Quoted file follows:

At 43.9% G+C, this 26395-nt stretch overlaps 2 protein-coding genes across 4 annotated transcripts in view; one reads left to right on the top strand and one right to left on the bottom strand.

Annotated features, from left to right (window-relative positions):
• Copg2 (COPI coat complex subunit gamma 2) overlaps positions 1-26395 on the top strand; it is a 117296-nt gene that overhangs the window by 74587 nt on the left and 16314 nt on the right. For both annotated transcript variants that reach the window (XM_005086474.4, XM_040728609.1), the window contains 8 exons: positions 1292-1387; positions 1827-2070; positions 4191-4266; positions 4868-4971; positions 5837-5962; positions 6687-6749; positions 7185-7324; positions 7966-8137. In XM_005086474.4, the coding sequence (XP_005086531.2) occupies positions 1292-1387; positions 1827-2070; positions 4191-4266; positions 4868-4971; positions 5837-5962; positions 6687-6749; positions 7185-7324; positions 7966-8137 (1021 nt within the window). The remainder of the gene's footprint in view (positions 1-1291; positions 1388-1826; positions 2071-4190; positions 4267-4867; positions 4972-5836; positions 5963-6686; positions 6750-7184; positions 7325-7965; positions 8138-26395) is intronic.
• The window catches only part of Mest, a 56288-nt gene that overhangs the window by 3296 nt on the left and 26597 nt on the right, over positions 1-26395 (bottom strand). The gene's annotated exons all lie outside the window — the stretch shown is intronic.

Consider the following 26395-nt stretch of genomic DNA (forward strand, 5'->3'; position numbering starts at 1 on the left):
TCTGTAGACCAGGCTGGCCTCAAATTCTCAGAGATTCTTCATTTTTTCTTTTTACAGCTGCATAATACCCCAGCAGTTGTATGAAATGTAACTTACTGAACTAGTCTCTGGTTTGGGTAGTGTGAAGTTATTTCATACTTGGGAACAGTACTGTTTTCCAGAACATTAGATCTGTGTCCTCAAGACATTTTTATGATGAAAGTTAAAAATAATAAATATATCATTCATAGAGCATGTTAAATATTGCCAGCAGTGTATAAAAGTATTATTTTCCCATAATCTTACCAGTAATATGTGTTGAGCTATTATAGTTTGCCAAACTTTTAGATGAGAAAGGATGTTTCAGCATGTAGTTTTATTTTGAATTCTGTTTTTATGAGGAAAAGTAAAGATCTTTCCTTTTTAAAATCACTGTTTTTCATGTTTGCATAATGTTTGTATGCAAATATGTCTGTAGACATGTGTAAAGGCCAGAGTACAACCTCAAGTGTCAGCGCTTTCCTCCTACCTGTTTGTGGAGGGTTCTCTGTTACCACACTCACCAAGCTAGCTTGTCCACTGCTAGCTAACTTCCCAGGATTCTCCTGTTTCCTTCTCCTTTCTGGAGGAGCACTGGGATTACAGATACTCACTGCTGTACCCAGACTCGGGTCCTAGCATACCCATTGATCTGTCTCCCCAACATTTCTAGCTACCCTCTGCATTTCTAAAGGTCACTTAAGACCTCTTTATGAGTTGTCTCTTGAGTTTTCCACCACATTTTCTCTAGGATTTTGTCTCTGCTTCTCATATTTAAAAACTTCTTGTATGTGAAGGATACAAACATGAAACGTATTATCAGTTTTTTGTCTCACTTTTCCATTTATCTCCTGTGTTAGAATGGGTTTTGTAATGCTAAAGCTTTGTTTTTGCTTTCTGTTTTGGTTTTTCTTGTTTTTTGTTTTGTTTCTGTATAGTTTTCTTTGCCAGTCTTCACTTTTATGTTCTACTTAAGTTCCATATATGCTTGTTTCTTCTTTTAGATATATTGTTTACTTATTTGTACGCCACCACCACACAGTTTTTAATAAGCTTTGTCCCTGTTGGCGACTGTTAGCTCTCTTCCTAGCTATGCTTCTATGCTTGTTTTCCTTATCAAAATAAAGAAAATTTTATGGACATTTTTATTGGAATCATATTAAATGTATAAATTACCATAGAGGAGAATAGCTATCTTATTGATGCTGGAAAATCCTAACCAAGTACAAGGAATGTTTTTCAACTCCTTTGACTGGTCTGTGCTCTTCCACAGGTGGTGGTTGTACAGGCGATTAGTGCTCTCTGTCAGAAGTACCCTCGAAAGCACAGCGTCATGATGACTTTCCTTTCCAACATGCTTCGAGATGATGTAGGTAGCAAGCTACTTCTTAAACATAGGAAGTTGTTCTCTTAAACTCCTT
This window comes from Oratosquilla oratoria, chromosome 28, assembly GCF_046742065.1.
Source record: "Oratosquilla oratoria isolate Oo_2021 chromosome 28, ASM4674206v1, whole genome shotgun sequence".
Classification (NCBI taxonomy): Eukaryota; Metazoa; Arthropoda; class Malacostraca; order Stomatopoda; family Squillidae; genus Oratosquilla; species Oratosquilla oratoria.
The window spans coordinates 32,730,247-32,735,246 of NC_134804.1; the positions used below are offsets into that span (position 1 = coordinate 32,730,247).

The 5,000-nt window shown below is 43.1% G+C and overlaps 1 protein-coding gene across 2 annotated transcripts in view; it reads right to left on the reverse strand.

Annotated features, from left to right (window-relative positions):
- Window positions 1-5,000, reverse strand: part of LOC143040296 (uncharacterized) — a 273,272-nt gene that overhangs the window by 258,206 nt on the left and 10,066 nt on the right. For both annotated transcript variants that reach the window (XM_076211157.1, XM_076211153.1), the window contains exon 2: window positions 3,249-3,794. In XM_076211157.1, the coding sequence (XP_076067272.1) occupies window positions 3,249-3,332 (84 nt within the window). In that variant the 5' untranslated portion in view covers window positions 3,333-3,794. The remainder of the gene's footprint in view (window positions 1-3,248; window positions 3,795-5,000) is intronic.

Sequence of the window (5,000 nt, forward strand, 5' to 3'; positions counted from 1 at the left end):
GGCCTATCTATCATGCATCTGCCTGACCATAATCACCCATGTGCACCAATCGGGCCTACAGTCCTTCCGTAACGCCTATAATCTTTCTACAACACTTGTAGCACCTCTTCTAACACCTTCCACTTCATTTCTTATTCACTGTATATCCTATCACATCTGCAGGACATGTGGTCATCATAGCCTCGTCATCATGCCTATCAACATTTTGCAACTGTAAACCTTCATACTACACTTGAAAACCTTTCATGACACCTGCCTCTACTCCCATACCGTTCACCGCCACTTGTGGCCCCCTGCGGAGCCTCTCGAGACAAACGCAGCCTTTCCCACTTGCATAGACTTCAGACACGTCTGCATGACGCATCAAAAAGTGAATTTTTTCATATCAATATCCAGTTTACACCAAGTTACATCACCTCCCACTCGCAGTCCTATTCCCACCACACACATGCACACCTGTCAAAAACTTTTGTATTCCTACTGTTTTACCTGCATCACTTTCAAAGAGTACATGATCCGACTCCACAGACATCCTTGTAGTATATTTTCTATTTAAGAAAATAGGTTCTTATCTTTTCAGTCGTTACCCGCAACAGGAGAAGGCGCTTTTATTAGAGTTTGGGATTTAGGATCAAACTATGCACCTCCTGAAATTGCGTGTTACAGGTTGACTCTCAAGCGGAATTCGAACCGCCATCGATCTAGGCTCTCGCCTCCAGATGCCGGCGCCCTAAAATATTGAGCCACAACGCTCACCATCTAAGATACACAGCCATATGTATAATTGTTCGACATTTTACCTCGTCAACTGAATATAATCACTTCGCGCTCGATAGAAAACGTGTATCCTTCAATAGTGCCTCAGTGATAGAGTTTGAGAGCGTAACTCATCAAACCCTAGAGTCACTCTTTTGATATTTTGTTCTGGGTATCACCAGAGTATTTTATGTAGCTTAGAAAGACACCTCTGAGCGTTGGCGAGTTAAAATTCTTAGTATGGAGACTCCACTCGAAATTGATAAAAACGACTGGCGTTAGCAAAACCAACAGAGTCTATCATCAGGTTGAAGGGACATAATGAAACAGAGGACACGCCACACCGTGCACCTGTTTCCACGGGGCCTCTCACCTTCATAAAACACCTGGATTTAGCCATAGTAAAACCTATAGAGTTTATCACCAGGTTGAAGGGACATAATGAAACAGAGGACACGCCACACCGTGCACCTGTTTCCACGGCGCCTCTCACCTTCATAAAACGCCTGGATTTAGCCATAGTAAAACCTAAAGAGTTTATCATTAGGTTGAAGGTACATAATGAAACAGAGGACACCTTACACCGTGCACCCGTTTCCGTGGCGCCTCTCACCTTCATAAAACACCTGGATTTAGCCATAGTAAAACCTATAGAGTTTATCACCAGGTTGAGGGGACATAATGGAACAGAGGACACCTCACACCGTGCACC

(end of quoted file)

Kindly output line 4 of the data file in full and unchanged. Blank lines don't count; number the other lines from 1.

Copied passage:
• The window catches only part of Mest, a 56288-nt gene that overhangs the window by 3296 nt on the left and 26597 nt on the right, over positions 1-26395 (bottom strand). The gene's annotated exons all lie outside the window — the stretch shown is intronic.